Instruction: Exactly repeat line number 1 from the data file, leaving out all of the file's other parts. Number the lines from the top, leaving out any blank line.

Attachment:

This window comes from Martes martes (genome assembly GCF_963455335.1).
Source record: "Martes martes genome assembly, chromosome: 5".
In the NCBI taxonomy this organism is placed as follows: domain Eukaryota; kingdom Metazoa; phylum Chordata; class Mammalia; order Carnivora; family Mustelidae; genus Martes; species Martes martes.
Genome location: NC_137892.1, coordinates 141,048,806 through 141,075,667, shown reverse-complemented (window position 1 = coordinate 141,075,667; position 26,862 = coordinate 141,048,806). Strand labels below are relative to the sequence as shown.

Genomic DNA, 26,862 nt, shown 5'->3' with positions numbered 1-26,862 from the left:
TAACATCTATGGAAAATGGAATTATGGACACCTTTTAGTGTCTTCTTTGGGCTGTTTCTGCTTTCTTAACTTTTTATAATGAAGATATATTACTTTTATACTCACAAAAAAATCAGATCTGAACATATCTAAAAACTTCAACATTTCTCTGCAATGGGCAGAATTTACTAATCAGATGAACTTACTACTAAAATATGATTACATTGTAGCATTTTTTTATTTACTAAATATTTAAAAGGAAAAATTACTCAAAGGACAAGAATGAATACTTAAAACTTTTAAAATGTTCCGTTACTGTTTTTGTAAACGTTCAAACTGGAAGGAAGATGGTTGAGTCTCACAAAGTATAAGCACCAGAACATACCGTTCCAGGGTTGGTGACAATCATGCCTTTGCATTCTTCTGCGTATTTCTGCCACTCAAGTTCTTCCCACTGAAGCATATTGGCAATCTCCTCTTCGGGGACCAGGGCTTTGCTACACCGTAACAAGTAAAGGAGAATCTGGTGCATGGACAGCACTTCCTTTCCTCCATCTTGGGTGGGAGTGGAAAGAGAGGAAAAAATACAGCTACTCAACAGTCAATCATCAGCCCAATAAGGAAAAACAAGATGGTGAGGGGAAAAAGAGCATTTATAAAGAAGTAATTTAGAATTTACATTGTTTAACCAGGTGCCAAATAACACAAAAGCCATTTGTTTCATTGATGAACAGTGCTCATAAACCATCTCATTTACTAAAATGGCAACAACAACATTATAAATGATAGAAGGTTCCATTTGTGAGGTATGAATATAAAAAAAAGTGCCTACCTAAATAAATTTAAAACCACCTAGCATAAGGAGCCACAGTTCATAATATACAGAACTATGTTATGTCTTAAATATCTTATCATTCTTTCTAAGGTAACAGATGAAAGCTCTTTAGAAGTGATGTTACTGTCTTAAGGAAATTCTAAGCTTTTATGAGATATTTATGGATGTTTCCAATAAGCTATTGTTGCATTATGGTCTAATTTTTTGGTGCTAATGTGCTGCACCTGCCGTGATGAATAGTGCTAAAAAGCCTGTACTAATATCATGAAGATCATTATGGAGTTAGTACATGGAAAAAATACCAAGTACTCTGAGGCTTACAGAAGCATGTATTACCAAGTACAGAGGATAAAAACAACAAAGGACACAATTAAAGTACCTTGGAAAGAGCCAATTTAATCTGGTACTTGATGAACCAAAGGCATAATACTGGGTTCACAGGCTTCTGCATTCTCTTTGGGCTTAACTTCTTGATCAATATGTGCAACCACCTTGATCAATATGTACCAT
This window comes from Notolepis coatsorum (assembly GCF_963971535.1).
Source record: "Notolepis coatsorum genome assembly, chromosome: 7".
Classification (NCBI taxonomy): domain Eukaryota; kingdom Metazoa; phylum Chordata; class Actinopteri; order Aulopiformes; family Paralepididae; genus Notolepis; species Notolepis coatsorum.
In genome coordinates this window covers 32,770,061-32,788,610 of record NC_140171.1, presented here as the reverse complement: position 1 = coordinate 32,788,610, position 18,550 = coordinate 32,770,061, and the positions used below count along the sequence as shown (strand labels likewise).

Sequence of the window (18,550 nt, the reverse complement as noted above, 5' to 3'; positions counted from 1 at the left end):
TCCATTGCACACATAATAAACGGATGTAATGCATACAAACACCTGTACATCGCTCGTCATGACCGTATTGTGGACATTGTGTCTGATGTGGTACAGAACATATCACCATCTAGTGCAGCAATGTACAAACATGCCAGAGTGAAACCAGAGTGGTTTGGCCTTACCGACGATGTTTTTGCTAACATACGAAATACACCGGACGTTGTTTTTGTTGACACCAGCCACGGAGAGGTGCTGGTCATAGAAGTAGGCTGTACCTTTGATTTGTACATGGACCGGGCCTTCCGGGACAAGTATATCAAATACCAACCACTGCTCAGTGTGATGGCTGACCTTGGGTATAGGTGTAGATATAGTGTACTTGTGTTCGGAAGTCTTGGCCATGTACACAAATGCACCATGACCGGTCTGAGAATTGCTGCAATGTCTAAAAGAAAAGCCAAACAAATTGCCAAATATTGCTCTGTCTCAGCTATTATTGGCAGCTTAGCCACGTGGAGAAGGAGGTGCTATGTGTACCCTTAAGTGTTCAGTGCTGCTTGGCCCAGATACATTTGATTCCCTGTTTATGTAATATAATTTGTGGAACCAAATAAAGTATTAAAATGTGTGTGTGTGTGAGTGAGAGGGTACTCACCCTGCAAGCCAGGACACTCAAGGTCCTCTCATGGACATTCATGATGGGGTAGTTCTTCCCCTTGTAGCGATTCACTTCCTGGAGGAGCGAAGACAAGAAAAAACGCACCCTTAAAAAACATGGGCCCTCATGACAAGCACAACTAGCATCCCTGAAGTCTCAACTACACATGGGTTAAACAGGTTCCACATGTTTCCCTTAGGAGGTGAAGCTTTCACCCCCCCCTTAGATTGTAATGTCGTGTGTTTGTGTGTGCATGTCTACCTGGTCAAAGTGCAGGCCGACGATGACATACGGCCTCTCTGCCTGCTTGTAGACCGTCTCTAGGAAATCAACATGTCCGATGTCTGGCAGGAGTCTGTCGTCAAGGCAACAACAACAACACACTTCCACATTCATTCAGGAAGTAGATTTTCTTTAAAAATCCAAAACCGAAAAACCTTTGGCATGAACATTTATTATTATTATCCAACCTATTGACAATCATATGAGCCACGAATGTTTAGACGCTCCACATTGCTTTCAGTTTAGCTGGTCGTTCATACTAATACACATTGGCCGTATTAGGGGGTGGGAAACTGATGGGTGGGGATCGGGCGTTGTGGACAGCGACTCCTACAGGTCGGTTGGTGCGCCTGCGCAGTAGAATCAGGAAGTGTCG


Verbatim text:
This window comes from Martes martes (genome assembly GCF_963455335.1).